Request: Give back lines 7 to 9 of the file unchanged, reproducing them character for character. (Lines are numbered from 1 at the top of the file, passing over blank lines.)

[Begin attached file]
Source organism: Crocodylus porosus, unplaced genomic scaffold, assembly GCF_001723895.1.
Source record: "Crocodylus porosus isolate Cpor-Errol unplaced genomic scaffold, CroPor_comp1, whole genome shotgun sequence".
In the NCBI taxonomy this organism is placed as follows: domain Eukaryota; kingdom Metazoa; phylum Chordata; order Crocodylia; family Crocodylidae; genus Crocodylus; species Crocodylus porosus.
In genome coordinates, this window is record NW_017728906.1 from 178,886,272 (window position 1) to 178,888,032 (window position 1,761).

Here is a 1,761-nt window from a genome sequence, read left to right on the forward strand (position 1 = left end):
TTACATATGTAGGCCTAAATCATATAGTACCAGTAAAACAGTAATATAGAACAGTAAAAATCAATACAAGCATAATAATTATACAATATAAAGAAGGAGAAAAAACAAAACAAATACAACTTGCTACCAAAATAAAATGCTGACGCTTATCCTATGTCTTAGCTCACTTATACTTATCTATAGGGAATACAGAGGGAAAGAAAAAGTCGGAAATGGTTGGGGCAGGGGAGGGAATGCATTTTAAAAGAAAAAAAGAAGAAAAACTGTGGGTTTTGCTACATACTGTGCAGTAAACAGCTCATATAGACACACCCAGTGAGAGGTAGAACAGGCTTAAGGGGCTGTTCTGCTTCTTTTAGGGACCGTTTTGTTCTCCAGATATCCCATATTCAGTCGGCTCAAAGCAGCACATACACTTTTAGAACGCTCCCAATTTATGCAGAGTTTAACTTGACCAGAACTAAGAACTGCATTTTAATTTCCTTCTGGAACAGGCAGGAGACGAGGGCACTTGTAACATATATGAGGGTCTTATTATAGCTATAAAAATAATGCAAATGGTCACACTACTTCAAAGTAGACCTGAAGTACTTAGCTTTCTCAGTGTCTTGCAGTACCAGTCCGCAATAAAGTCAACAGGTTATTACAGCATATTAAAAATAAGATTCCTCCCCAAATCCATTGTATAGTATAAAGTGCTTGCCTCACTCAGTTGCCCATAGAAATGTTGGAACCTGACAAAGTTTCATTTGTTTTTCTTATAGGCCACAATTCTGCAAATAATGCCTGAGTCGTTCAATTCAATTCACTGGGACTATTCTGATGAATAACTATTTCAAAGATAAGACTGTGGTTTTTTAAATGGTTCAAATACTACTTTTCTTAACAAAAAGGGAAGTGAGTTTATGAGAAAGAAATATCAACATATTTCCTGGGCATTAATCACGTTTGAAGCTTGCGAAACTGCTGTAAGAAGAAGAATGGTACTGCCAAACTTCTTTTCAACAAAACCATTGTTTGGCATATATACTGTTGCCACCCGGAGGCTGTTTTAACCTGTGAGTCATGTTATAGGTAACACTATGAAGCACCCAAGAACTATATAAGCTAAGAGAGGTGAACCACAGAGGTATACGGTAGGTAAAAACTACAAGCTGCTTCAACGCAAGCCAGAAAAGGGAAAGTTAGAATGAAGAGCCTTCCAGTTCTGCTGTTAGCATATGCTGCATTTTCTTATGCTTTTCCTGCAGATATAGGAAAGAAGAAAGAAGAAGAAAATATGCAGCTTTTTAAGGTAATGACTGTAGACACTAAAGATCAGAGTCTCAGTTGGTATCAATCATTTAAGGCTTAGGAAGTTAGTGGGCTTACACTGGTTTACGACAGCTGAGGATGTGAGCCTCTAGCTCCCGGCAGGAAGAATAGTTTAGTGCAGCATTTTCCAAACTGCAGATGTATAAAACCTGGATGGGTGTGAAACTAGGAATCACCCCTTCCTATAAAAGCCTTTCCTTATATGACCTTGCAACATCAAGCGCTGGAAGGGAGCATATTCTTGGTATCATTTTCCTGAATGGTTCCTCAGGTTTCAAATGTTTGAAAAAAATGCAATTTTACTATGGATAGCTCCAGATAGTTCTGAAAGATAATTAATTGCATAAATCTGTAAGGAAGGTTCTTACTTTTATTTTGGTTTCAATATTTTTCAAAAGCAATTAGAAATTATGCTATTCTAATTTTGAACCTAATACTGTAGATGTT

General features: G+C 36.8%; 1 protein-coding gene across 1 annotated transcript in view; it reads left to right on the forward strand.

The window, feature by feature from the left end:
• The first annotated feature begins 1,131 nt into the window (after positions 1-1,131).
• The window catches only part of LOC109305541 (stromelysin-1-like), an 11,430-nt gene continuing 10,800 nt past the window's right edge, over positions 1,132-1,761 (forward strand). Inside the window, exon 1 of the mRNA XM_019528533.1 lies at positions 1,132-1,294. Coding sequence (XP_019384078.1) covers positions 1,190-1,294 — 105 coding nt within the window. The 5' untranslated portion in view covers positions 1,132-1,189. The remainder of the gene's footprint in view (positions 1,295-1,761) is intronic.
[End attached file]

General features: G+C 36.8%; 1 protein-coding gene across 1 annotated transcript in view; it reads left to right on the forward strand.

The window, feature by feature from the left end:
• The first annotated feature begins 1,131 nt into the window (after positions 1-1,131).